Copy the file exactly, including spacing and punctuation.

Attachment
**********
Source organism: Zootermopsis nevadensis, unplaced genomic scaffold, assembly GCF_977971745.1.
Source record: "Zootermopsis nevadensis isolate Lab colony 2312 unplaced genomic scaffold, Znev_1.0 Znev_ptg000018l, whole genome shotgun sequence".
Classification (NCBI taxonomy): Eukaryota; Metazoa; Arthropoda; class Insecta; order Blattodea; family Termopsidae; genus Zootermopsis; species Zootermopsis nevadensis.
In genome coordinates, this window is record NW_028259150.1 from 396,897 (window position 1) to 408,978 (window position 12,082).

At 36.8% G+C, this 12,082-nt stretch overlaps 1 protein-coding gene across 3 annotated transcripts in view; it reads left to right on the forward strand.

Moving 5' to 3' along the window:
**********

Source organism: Zootermopsis nevadensis, unplaced genomic scaffold, assembly GCF_977971745.1.
Source record: "Zootermopsis nevadensis isolate Lab colony 2312 unplaced genomic scaffold, Znev_1.0 Znev_ptg000018l, whole genome shotgun sequence".
Classification (NCBI taxonomy): Eukaryota; Metazoa; Arthropoda; class Insecta; order Blattodea; family Termopsidae; genus Zootermopsis; species Zootermopsis nevadensis.
In genome coordinates, this window is record NW_028259150.1 from 396,897 (window position 1) to 408,978 (window position 12,082).

At 36.8% G+C, this 12,082-nt stretch overlaps 1 protein-coding gene across 3 annotated transcripts in view; it reads left to right on the forward strand.

Moving 5' to 3' along the window: